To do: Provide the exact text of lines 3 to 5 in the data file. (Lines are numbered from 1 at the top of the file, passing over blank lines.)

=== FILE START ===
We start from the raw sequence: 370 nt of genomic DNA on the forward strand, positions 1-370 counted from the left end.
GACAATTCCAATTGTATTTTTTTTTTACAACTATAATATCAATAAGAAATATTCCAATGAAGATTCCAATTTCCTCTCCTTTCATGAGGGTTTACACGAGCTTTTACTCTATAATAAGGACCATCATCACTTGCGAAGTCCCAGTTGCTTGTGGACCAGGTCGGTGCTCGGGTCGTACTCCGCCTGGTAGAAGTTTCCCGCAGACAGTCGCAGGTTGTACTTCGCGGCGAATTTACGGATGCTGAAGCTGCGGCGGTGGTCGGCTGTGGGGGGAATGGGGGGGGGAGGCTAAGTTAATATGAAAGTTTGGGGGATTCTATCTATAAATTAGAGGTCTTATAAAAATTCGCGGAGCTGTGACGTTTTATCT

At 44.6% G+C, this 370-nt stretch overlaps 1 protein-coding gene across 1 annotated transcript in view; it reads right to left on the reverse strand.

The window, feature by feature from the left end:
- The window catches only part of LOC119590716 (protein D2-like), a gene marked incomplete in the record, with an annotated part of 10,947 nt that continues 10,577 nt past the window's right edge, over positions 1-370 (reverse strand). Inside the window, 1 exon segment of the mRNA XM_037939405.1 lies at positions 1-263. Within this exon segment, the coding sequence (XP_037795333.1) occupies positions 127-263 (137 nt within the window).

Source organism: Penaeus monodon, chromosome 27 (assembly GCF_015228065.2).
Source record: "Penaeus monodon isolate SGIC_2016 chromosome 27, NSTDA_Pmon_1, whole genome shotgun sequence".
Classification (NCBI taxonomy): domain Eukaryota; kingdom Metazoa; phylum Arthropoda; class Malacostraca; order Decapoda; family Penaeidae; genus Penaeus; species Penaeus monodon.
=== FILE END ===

At 44.6% G+C, this 370-nt stretch overlaps 1 protein-coding gene across 1 annotated transcript in view; it reads right to left on the reverse strand.

The window, feature by feature from the left end:
- The window catches only part of LOC119590716 (protein D2-like), a gene marked incomplete in the record, with an annotated part of 10,947 nt that continues 10,577 nt past the window's right edge, over positions 1-370 (reverse strand). Inside the window, 1 exon segment of the mRNA XM_037939405.1 lies at positions 1-263. Within this exon segment, the coding sequence (XP_037795333.1) occupies positions 127-263 (137 nt within the window).